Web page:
Annie Dookhan And The Massachusetts Drug Lab Crisis

Annie Dookhan And The Massachusetts Drug Lab Crisis

Annie Dookhan leaves Suffolk Superior Court after being arraigned Dec. 20, 2012. (Joe Spurr/WBUR)


In August 2012, Massachusetts officials closed the Hinton state drug lab in Jamaica Plain because a then-obscure chemist allegedly “failed to follow testing protocols” while testing drugs related to criminal cases. That chemist is no longer obscure: Annie Dookhan is now frequently mentioned by lawyers, judges, police and criminal defendants who refer to the cases she handled as “Dookhan cases.”

Dookhan has been criminally charged with deliberately manipulating drug tests at the lab, compromising at least 34,000 cases. Authorities allege:

  • that Dookhan did not test all drug samples (yet claimed she had);
  • that she deliberately tainted drug evidence;
  • that she mixed evidence so it would test positive for drugs when it was actually clean;
  • and that she forged signatures on drug testing paperwork.

Read the charges against Dookhan here.

State Attorney General Martha Coakley has said Dookhan’s actions “corrupted the integrity of the entire criminal justice system.”

The evidence against Dookhan also raises questions about the role of a state chemist. The evidence includes hundreds of emails showing that Dookhan regularly communicated with prosecutors about her testing. Dozens of emails from former Norfolk County prosecutor George Papachristos, for example, indicate that he and Dookhan regularly talked about the drug tests for his cases and that she often told him about her personal life. Papachristos resigned after the emails became public, raising debate over what constitutes appropriate communication between a prosecutor and a testing chemist.

Dookhan’s immediate supervisors were fired for not looking into why she was routinely testing thousands more drug samples than other chemists during her nine years at the lab. The head of the state Department of Public Health resigned in September 2012, calling Dookhan “a rogue chemist” for whom he was ultimately responsible. So far, five people have lost their jobs and others remain suspended as authorities investigate.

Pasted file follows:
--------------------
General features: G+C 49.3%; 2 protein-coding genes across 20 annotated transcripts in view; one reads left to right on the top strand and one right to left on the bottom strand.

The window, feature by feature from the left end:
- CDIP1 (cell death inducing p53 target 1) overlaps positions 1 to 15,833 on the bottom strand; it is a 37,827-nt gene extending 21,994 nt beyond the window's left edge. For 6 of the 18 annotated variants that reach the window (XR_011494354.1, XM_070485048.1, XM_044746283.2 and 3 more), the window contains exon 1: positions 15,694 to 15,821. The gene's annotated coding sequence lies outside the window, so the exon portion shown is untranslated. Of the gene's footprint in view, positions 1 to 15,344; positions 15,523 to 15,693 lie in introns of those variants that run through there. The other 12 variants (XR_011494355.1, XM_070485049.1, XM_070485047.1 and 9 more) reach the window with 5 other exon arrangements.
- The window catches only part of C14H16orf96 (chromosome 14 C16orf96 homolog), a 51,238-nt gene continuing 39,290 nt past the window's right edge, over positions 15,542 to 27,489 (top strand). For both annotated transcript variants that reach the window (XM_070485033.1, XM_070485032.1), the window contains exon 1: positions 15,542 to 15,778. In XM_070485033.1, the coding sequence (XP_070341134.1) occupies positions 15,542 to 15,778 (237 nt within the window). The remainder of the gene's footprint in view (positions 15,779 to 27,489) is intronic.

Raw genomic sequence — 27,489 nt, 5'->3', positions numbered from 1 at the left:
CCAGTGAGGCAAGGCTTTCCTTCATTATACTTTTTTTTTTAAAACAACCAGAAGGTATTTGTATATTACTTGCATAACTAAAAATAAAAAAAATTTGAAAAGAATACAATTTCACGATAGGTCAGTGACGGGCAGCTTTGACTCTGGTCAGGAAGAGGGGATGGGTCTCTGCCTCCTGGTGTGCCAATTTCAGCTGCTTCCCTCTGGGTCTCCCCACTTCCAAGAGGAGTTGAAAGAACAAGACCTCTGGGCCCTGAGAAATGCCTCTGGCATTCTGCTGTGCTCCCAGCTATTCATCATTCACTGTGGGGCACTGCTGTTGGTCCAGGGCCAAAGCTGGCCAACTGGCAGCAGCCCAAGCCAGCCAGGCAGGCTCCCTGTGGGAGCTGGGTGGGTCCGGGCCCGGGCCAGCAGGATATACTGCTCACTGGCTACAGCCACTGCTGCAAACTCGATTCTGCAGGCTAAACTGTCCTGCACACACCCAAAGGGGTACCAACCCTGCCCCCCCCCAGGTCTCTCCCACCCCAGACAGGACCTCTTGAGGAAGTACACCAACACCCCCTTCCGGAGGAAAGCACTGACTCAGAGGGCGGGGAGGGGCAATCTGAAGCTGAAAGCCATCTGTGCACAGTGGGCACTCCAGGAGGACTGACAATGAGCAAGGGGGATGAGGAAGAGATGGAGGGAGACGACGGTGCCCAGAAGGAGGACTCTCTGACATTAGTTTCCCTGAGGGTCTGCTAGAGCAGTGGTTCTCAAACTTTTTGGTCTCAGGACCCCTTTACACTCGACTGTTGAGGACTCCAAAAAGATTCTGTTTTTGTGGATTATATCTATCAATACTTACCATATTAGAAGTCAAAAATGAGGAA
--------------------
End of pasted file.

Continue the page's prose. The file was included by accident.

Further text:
One Chemist, Tens Of Thousands Of Cases

The ripple effects of the potentially bogus testing are staggering for the criminal justice system and for the defendants. As authorities review the cases involved, they’re also considering cases where defendants received stiffer sentences because of previous offenses. Or cases where defendants risked or lost jobs, public housing, custody of their children, or deportation.

District attorneys have set up “war rooms” in their offices just so staffers can research and match the cases in which Dookhan tested the drug evidence. They’ve hired retired judges to preside over dozens of special court sessions to review each case and decide whether to release those incarcerated and/or hold new trials.

Several simultaneous investigations are ongoing. Attorney General Coakley is pursuing the criminal case against Dookhan. The state inspector general is looking at lab operations. Gov. Deval Patrick has appointed attorney David Meier to review the affected cases. Essentially they want to pinpoint the extent of the bad tests and determine whether all drug testing done at the Hinton lab should be considered tainted and possibly whether to dismiss all criminal cases connected to the lab.

The state’s highest court is also being asked to weigh in. Defense attorneys want the Supreme Judicial Court to order all cases in which Dookhan was involved to be presumed tainted. Prosecutors are challenging the authority of the special court sessions reviewing the potentially compromised cases. (Read the motions before the SJC here.) Without yet issuing a full opinion, the SJC said that a Superior Court judge has the authority to change the sentences in so-called “Dookhan cases” but a special magistrate does not.

As of early spring 2013, judges have reviewed about 1,200 cases believed to be affected, and as many as 286 defendants were released from custody under strict probation conditions. A handful of them have been re-arrested, including a Brockton man, Donta Hood, who was released early from jail in the fall of 2012 because Dookhan tested the drug evidence in his case. Hood was charged with murder in May. One defendant, Jeffrey Solomon, has filed a civil suit against the state, charging he was wrongfully convicted of dealing drugs tested by Dookhan.

Bad Chemistry” is WBUR’s chronicling of the drug lab, the chemist and the justice system’s turmoil; the turmoil will likely take years and tens of millions of dollars to unravel.

We will continue to publish and update the information as the story unfolds. If you’ve been touched by this story or have a comment or question, contact us at badchemistry@wbur.org.

Deb Becker, WBUR reporter


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